Low-maintenance leopard gecko a great pet
If you’re a kid who likes reptiles, life can be tough.
“My mom doesn’t really like snakes. With snakes you have to feed them mice and stuff like that,” says Joseph Ferlise, 11, of Baltimore. “My mom wasn’t too thrilled about that.”
Fortunately for Joseph, his aunt, high school teacher Mary Roman Gunther, is a former animal keeper, so she knows her critters. For his ninth birthday, she gave him a leopard gecko.
Gunther also knew that leopard geckos were a good first reptile pet because her own son, Patrick, had had his gecko Ozzie since he was 14.
“They’re extremely handlable, especially if you get them when they’re very young and you handle them and train them to accept it,” Gunther says. “Put them on your shoulder when they’re little, and they’ll learn to hang on.”
Leopard geckos are low-maintenance. “Mothers like them because they’re the only gecko that doesn’t have toe pads — so it can’t climb out of the tank and get away,” she says.
Gunther kept a lid on her gecko tank, but more to keep the cats from getting in than to keep the gecko from getting out.
They do eat live food, so know your children. “Are they going to freak out if they have to feed them live crickets or mealworms?” Gunther says.
But otherwise, leopard geckos are a good choice for a family where not everyone is on board with the idea of a little cold-blooded friend. They’re small, an average of 8 inches and cute – their upcurved mouths seem to smile. Their skin even feels soft to the touch rather than scaly.
“It’s fun to feel his bumpy sort of skin – it’s soft but hard,” Ferlise says.
“They’re definitely a good starter reptile,” according to Chris Houck, lifelong reptile aficionado and owner of Today’s Pet stores in Annapolis and Frederick, Md.
A leopard gecko can be kept in a fairly simple 10-gallon tank. Unlike the tropical gecko species, they are a nocturnal desert animal, so they don’t need a lot of plants, high humidity or special lighting. Houck recommends a heat rock that has a thermostat to avoid overheating, and a den or cave that’s kept moist to help the lizard shed.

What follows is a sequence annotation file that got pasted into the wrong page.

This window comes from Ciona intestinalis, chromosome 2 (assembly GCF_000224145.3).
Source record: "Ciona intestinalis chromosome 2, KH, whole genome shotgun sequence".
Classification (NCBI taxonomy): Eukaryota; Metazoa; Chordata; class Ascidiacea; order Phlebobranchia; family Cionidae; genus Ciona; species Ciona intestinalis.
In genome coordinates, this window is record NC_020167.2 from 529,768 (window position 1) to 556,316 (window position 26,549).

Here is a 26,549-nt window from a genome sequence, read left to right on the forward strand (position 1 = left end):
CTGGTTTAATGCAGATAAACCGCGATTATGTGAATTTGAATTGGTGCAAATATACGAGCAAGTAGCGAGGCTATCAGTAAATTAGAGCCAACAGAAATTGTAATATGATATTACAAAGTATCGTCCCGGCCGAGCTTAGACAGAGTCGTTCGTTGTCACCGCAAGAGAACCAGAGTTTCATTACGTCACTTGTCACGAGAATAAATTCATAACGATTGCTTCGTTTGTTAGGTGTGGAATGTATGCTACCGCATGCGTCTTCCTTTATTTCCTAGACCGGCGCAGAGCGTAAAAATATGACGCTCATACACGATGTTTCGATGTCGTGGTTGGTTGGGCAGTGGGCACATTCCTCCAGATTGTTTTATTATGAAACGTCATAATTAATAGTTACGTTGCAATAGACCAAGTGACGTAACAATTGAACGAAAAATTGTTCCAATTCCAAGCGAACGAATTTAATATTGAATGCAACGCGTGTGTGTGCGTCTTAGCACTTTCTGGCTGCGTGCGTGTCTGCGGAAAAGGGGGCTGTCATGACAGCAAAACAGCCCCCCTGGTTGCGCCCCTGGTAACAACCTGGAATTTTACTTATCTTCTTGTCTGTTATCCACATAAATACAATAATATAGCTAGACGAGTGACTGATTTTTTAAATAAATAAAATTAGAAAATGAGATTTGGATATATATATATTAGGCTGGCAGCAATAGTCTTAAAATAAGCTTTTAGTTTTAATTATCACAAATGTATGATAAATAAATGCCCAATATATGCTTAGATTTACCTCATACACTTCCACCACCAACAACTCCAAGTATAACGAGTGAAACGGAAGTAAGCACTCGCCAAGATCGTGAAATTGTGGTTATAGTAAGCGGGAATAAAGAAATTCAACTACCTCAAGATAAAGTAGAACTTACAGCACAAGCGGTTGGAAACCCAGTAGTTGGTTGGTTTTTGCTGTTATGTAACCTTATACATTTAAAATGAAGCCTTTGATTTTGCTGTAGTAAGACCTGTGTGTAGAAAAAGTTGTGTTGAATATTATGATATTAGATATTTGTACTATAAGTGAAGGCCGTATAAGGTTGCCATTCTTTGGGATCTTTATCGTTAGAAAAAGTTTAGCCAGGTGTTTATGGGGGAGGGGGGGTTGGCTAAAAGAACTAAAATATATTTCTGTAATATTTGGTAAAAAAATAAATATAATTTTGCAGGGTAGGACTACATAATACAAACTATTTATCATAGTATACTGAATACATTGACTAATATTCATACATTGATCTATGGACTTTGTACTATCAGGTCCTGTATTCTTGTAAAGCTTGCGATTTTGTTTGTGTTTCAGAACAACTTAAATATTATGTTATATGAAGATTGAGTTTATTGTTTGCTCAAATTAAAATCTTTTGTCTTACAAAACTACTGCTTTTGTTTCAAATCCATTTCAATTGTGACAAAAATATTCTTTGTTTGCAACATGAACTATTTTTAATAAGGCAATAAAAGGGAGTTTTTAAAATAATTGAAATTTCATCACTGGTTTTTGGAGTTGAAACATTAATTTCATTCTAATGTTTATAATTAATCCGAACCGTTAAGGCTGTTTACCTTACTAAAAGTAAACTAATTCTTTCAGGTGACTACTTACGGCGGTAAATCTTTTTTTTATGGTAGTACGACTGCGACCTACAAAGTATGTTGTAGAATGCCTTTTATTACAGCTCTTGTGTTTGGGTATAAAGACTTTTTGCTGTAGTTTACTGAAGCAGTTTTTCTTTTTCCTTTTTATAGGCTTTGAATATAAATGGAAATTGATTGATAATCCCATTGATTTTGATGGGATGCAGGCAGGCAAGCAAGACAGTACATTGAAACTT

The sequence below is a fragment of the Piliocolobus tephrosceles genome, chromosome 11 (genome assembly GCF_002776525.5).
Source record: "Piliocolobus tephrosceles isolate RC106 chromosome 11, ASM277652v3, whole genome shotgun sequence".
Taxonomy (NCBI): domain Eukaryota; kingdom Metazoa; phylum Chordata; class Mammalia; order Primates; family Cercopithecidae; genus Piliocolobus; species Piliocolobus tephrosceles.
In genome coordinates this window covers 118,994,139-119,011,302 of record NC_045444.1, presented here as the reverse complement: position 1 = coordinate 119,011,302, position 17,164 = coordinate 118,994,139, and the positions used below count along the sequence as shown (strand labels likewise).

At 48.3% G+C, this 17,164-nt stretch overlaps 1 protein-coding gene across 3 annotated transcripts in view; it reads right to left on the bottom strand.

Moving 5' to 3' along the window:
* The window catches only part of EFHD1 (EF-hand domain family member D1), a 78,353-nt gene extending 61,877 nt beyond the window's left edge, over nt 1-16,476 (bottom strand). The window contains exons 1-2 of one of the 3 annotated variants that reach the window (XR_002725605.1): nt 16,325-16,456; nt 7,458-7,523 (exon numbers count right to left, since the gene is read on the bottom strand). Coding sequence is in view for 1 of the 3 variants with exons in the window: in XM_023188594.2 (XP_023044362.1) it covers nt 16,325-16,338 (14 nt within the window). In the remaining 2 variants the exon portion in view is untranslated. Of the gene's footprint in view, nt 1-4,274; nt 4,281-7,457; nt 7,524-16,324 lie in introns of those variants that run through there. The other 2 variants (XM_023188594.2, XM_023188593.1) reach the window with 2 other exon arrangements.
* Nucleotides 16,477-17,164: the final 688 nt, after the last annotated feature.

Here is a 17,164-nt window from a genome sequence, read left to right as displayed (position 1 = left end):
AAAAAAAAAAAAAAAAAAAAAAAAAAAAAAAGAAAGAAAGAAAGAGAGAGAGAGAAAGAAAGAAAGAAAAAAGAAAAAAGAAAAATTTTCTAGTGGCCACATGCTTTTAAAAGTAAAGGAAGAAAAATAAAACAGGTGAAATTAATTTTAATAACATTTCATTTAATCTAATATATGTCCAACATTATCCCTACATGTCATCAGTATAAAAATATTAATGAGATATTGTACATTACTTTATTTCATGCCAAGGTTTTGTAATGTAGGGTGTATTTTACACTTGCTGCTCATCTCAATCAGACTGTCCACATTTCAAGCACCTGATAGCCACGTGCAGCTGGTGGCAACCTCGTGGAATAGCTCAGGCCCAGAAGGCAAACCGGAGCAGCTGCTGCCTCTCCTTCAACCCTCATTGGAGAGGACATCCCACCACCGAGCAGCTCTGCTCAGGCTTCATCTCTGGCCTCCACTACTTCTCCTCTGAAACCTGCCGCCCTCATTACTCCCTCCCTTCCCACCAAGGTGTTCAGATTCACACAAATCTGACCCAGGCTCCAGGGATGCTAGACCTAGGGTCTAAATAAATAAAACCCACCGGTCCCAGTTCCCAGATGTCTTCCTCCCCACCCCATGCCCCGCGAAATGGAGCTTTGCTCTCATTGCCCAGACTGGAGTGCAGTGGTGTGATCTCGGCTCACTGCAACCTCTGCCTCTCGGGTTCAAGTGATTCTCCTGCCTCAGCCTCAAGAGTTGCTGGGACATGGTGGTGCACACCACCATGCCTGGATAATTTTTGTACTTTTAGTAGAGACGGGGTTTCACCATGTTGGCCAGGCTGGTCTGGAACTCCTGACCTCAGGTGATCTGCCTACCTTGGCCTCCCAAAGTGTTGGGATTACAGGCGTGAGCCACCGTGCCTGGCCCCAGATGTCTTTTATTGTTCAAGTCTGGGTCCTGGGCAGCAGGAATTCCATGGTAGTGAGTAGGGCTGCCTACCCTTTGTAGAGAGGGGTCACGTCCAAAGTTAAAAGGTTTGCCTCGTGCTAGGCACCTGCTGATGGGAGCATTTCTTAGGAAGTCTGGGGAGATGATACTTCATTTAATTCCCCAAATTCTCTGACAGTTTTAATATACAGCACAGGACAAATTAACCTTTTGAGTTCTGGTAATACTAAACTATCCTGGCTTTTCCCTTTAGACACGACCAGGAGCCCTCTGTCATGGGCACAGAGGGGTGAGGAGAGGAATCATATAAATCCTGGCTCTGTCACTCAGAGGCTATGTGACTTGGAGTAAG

“A little bit of bark bedding soaked in water will help keep the humidity up,” says Houck. “You can tell they’re in shed when they get a white discolored look.”
Geckos can be kept on a variety of substrates, but don’t use sand for young ones. They can ingest it when catching crickets. They tend to defecate in one spot, making cleanup easy, and their droppings are inoffensive, so smell isn’t a problem.
Leopard geckos are widely bred in captivity and easily available in stores, but like any pet, you need to buy from a reliable source to get a healthy animal.
“You always want to research a pet before you go in to purchase it,” Houck says. “Then, if you feel like you know more about the animal than the sales staff, that should raise questions.”
For most reptiles, it can be hard for an amateur – or even sometimes a pro – to diagnose poor health. But one advantage of leopard geckos is that they have at least one obvious indicator, in their fat tail.
“The health is determined by the fatness of their tail. If it has a thin tail, it’s either malnutrition or it’s dehydrated,” Houck says.
If properly set up and fed, your gecko should have few health issues. Houck says that most problems stem from errors in tank placement: Pick a spot that’s not drafty, and not too near a window, which can cause extremes in temperature.
One important thing to know about leopard geckos is that they are long-lived – Gunther’s son’s gecko recently passed away at the age of 14. But unlike something like an iguana, it will never outgrow its 10-gallon tank. And even if Mom ends up caring for it after the kids have left for college, it won’t interfere too much with her lifestyle.
“You don’t have to worry, ‘Oh gosh, we’re going to the beach for the weekend, what are we going to do?'” Gunther says. “Make sure it’s got water and throw in a few mealworms. It’s no big deal.”